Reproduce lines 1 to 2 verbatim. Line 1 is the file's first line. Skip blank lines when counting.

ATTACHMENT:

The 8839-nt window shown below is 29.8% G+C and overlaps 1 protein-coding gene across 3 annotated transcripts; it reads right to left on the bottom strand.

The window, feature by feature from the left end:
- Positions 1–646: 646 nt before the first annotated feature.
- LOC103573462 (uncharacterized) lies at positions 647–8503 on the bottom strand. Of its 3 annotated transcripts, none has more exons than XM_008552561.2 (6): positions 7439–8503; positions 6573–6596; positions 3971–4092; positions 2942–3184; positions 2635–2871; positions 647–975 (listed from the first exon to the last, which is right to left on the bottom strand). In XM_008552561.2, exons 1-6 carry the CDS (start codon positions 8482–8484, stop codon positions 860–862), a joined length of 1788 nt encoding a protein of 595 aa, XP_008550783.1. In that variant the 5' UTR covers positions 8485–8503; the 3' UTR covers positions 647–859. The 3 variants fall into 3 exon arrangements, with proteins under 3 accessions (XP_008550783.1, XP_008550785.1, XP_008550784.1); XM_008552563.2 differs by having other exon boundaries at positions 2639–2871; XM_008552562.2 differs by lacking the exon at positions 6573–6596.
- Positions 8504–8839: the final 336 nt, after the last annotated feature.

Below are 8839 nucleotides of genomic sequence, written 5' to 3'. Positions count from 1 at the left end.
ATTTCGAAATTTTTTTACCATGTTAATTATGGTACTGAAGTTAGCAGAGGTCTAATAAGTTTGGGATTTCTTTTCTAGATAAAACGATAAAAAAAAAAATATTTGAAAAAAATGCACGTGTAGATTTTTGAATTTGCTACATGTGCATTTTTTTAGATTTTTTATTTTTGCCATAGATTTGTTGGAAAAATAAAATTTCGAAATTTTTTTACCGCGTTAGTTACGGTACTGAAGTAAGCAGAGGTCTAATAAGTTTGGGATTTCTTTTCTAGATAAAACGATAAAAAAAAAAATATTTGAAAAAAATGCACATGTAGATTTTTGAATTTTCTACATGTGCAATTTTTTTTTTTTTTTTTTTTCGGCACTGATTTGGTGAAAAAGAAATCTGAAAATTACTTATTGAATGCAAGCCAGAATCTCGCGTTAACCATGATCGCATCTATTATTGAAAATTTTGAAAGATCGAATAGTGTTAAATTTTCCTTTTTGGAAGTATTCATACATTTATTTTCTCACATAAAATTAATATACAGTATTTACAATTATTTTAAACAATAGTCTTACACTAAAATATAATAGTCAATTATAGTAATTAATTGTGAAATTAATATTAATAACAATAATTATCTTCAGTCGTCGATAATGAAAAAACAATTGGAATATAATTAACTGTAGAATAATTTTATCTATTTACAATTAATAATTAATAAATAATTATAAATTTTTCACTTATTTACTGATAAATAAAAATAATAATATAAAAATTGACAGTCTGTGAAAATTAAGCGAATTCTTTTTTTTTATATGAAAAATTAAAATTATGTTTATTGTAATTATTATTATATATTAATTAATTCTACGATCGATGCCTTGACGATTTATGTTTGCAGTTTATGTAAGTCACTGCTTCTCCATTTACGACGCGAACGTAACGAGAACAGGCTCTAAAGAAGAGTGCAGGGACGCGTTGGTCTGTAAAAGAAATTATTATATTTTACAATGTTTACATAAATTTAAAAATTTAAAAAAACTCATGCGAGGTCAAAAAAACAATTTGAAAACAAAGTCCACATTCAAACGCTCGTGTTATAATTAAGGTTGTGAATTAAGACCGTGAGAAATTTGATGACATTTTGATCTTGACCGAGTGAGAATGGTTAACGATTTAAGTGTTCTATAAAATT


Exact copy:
The 8839-nt window shown below is 29.8% G+C and overlaps 1 protein-coding gene across 3 annotated transcripts; it reads right to left on the bottom strand.

The window, feature by feature from the left end: